Newly discovered Hittite site

as1In 2003 archaeologists started digging in the farmland three km outside the village of Ortaköy,  southeast of Çorum, in an area that was once the heart of the Hittite Empire.

There they slowly uncovered the site of Şapinuva (Sapınuwa) whose existence was already known from a letter in cuneiform discovered near Tokat which, translated, read: “When you receive this tablet, send immediately 1701 soldiers from Ishapitta to the city of Şapinuva. Be in front of his majesty in two days.

Excavations at the site revealed the ruins of a palace, a commercial area, a temple and a long stretch of wall, with much more no doubt still waiting to be uncovered in the surrounding fields.

Tablets discovered at the site make it clear that kings and queens lived at Şapinuva, an important administrative and trading centre. Unfortunately only the foundations of their palace now survive making it hard to conjure up the days when a grand three-storey building towered over the site.

Today visitors will probably be most impressed by the inventive way in which the stones were cut so that they would lock together without the use of concrete or nails.

More exciting are the remains of the trading area where a warren of lanes cobbled with pebbles run between what must once have been shops, their wares stored in enormous pots embedded up to their rims in the ground. Enough survive in situ to make it possible to imagine what the scene here might have been like in Hittite times, although the silence of the 21st century contrasts sharply with what must once have been the noisy hubbub of a busy bazaar.as2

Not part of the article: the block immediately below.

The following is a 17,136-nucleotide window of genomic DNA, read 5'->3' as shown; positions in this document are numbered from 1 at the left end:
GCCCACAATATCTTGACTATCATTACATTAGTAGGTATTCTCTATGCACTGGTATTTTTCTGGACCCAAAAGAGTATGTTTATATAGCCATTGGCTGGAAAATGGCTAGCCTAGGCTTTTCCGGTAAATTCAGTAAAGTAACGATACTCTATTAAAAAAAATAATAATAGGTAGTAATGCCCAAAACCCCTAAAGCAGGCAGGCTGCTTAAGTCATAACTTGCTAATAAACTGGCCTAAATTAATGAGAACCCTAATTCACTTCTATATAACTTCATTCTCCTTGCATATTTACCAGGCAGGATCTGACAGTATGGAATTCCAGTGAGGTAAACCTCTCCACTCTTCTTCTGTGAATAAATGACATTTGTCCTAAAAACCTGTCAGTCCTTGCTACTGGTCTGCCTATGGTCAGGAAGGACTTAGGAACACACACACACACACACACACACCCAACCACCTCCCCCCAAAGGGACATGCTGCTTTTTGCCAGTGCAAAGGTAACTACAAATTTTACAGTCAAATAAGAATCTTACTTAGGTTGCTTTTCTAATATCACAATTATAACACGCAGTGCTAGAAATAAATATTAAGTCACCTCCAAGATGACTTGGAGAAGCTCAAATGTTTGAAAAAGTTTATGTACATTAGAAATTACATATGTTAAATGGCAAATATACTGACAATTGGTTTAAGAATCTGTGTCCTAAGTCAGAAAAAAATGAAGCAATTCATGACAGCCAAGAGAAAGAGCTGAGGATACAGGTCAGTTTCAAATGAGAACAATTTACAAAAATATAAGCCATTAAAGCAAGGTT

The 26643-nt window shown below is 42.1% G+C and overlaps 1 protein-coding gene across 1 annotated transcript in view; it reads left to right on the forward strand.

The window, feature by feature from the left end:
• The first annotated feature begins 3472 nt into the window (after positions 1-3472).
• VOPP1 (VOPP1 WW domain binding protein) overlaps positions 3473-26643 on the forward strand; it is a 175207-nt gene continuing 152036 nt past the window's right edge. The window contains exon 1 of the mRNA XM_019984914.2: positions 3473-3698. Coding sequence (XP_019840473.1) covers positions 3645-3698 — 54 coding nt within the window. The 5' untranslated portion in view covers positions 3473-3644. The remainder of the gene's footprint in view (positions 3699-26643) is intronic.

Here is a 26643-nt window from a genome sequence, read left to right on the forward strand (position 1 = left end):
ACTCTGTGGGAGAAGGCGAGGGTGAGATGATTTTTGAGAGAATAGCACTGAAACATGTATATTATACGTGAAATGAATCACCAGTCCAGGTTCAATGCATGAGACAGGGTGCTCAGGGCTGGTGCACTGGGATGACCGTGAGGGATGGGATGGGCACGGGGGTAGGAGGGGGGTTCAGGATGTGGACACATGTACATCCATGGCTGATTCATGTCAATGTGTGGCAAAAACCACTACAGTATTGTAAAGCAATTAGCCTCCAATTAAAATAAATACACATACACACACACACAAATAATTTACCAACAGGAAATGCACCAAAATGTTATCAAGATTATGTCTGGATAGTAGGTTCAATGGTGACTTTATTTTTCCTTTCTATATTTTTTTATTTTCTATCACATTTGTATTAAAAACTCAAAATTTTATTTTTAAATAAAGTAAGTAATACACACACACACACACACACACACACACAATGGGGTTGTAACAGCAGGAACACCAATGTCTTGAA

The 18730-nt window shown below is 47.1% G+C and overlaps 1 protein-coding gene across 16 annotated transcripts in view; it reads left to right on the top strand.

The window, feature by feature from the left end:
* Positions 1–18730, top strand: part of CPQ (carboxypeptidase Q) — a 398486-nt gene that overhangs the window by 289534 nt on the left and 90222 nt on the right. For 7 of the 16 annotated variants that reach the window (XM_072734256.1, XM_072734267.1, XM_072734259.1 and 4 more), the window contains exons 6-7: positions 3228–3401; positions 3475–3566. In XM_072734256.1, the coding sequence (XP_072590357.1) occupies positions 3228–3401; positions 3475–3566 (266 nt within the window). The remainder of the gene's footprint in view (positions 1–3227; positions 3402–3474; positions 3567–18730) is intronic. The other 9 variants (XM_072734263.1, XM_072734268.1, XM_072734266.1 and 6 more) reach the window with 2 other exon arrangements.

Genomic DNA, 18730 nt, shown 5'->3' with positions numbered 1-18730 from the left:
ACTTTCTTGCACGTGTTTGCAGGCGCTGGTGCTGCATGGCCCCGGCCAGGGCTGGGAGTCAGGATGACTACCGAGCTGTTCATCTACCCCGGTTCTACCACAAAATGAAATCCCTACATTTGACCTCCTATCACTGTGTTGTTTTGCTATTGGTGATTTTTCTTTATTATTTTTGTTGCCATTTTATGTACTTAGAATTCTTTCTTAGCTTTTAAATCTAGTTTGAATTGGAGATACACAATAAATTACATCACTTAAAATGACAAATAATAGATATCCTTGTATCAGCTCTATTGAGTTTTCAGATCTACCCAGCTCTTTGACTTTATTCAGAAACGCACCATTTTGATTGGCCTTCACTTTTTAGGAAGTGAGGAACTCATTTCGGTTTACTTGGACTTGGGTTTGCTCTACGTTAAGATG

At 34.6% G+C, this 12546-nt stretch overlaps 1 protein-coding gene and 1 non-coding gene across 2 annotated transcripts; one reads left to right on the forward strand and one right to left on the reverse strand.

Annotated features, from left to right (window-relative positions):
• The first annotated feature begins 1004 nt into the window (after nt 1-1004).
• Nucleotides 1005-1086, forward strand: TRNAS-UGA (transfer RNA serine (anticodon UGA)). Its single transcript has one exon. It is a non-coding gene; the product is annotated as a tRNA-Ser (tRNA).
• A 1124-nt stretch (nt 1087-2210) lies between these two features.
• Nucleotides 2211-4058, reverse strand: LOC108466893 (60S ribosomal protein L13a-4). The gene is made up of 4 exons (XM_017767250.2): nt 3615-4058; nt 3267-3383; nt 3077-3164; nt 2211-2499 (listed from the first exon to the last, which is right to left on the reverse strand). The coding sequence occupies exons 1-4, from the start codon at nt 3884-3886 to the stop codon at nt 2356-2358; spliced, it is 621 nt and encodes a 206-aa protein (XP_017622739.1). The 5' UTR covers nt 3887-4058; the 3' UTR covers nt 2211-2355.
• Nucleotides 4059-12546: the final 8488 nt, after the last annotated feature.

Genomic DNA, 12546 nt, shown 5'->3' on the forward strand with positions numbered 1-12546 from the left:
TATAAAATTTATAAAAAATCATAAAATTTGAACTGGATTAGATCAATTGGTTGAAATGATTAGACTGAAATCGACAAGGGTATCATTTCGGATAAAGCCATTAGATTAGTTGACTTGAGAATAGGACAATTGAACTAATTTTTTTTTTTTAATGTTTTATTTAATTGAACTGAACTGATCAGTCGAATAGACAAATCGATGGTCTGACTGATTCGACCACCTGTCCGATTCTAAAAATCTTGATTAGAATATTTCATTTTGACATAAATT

Not far from here visitors can inspect the uncovered remains of the city wall and then, nearby, the foundations of a temple to the storm god Teshub complete with a fine carving of a figure right beside the entrance. Unfortunately its head is missing, lost, perhaps, to agricultural work or reused long ago in the building of a local house.

Until recently Şapinuva went little noticed, with all the attention focused on the better-known and UNESCO world-heritage-listed sites at Hattuşa/Yazılıkaya and Alaca Höyük.

All that is likely to change with the opening of the Hitit Yolu (Hittite Way, www.hitityolu.com), a 236-km-long waymarked walking and cycling route which will connect all three sites to each other and to Çorum whose museum makes the perfect starting point for finding out about the civilization that flourished here some 3,500 years ago.


The widest choice of accommodation near Şapinuva is in Çorum and Boğazköy (Hattuşa)

Transport info

Infrequent dolmuşes leave Çorum bus station for Ortaköy (55km). A taxi from Ortaköy to Şapinuva (3km) should cost around 10TL including waiting time.

Read more: http://www.todayszaman.com/news-244672-exploring-the-hittite-heartlands-along-the-hittite-way.html







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